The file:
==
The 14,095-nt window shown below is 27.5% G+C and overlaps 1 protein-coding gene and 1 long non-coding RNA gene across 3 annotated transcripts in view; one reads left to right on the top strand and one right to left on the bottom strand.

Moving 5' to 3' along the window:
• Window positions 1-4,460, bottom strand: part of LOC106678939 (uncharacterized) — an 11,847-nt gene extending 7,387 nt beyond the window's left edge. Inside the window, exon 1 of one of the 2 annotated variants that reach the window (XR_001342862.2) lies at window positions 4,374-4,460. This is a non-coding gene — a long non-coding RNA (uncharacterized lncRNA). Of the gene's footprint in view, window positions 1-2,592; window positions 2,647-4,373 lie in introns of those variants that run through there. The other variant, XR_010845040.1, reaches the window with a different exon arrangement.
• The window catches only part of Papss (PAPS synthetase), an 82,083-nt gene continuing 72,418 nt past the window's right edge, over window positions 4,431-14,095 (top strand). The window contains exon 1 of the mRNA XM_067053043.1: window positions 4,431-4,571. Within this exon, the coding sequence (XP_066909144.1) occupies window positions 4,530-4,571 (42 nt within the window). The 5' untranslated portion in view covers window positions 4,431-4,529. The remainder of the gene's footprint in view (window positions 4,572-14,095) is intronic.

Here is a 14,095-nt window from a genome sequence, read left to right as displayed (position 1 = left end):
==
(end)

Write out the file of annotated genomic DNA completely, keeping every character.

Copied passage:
The 14,095-nt window shown below is 27.5% G+C and overlaps 1 protein-coding gene and 1 long non-coding RNA gene across 3 annotated transcripts in view; one reads left to right on the top strand and one right to left on the bottom strand.

Moving 5' to 3' along the window:
• Window positions 1-4,460, bottom strand: part of LOC106678939 (uncharacterized) — an 11,847-nt gene extending 7,387 nt beyond the window's left edge. Inside the window, exon 1 of one of the 2 annotated variants that reach the window (XR_001342862.2) lies at window positions 4,374-4,460. This is a non-coding gene — a long non-coding RNA (uncharacterized lncRNA). Of the gene's footprint in view, window positions 1-2,592; window positions 2,647-4,373 lie in introns of those variants that run through there. The other variant, XR_010845040.1, reaches the window with a different exon arrangement.
• The window catches only part of Papss (PAPS synthetase), an 82,083-nt gene continuing 72,418 nt past the window's right edge, over window positions 4,431-14,095 (top strand). The window contains exon 1 of the mRNA XM_067053043.1: window positions 4,431-4,571. Within this exon, the coding sequence (XP_066909144.1) occupies window positions 4,530-4,571 (42 nt within the window). The 5' untranslated portion in view covers window positions 4,431-4,529. The remainder of the gene's footprint in view (window positions 4,572-14,095) is intronic.

Here is a 14,095-nt window from a genome sequence, read left to right as displayed (position 1 = left end):